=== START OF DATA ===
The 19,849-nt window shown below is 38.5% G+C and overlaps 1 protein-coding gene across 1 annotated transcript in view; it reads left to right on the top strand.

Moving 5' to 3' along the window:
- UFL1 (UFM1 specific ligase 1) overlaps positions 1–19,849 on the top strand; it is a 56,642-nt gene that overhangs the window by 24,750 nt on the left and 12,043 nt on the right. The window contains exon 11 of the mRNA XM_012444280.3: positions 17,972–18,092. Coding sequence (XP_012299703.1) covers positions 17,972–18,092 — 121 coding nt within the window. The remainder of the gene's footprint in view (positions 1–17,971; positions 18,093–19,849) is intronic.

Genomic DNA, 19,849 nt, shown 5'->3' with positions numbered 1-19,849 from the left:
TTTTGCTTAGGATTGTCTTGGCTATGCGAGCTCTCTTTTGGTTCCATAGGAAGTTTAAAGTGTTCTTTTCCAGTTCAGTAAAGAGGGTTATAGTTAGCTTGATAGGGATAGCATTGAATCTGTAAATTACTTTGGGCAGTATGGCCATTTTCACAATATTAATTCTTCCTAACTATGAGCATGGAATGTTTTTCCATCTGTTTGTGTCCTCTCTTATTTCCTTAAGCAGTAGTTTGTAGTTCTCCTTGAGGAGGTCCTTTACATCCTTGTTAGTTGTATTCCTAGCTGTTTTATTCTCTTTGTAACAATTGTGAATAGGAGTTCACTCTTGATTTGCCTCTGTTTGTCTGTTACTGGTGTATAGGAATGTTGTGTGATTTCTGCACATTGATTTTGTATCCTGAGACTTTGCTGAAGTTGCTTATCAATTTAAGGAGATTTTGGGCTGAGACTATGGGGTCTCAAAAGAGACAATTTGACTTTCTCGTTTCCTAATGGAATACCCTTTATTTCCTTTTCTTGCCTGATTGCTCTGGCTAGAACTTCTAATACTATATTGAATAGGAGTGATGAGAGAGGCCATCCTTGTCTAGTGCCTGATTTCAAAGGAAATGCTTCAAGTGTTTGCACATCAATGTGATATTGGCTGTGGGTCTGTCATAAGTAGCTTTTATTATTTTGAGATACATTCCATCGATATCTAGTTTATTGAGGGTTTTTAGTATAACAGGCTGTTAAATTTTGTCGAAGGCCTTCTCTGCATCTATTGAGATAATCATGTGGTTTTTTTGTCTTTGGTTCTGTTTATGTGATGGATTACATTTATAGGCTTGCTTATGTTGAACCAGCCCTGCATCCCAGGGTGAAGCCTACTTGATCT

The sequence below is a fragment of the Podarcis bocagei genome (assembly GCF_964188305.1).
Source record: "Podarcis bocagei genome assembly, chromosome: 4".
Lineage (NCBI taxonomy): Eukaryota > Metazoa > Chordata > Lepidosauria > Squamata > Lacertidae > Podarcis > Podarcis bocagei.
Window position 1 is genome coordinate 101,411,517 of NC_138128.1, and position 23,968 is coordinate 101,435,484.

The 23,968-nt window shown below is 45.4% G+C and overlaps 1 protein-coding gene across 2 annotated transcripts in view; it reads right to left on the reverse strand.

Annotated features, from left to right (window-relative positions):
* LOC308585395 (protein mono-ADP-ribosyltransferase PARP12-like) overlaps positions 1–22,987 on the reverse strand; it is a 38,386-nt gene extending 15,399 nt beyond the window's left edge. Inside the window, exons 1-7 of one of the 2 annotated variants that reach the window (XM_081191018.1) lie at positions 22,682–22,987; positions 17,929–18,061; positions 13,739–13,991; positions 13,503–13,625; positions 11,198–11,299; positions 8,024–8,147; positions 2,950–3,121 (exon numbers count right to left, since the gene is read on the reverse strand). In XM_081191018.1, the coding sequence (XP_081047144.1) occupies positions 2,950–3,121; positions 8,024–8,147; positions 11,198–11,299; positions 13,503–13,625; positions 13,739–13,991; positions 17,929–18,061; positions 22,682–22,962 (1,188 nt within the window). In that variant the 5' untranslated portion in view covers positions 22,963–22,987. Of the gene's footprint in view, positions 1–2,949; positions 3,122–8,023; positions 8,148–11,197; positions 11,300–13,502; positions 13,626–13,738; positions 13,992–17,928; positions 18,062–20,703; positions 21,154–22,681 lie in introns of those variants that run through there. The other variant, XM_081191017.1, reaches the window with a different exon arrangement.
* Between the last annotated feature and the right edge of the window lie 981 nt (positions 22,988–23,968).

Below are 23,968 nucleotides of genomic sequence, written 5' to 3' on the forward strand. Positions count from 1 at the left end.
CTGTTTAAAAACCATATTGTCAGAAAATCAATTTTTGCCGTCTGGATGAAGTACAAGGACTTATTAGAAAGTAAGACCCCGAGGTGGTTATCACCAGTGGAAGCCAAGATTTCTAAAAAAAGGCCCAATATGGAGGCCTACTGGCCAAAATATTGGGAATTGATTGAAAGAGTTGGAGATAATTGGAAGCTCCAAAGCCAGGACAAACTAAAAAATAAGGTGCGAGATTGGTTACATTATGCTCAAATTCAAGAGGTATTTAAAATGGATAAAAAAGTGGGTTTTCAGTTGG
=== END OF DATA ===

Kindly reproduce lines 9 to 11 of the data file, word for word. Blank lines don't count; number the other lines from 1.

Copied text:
Window position 1 is genome coordinate 101,411,517 of NC_138128.1, and position 23,968 is coordinate 101,435,484.

The 23,968-nt window shown below is 45.4% G+C and overlaps 1 protein-coding gene across 2 annotated transcripts in view; it reads right to left on the reverse strand.

Annotated features, from left to right (window-relative positions):